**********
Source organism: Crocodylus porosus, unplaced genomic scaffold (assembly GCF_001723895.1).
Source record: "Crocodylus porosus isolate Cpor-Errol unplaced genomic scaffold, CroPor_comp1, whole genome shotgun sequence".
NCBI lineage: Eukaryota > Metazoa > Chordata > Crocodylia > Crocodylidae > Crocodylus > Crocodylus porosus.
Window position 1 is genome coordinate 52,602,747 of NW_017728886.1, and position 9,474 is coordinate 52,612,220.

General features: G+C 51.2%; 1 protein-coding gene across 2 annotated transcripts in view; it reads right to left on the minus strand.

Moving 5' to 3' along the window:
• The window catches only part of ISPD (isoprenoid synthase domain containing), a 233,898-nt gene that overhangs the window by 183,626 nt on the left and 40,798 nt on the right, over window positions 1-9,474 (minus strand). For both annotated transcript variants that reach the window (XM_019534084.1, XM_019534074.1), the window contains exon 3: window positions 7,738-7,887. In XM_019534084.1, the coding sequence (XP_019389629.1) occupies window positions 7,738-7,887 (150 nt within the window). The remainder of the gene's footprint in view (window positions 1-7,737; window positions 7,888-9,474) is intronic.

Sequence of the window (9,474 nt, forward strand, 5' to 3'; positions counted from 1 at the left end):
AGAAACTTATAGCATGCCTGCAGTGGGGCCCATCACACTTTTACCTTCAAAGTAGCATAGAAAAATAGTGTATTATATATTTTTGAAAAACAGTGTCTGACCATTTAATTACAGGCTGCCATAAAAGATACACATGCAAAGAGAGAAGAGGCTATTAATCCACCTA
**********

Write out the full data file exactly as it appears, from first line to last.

Source organism: Crocodylus porosus, unplaced genomic scaffold (assembly GCF_001723895.1).
Source record: "Crocodylus porosus isolate Cpor-Errol unplaced genomic scaffold, CroPor_comp1, whole genome shotgun sequence".
NCBI lineage: Eukaryota > Metazoa > Chordata > Crocodylia > Crocodylidae > Crocodylus > Crocodylus porosus.
Window position 1 is genome coordinate 52,602,747 of NW_017728886.1, and position 9,474 is coordinate 52,612,220.

General features: G+C 51.2%; 1 protein-coding gene across 2 annotated transcripts in view; it reads right to left on the minus strand.

Moving 5' to 3' along the window:
• The window catches only part of ISPD (isoprenoid synthase domain containing), a 233,898-nt gene that overhangs the window by 183,626 nt on the left and 40,798 nt on the right, over window positions 1-9,474 (minus strand). For both annotated transcript variants that reach the window (XM_019534084.1, XM_019534074.1), the window contains exon 3: window positions 7,738-7,887. In XM_019534084.1, the coding sequence (XP_019389629.1) occupies window positions 7,738-7,887 (150 nt within the window). The remainder of the gene's footprint in view (window positions 1-7,737; window positions 7,888-9,474) is intronic.

Sequence of the window (9,474 nt, forward strand, 5' to 3'; positions counted from 1 at the left end):
AGAAACTTATAGCATGCCTGCAGTGGGGCCCATCACACTTTTACCTTCAAAGTAGCATAGAAAAATAGTGTATTATATATTTTTGAAAAACAGTGTCTGACCATTTAATTACAGGCTGCCATAAAAGATACACATGCAAAGAGAGAAGAGGCTATTAATCCACCTA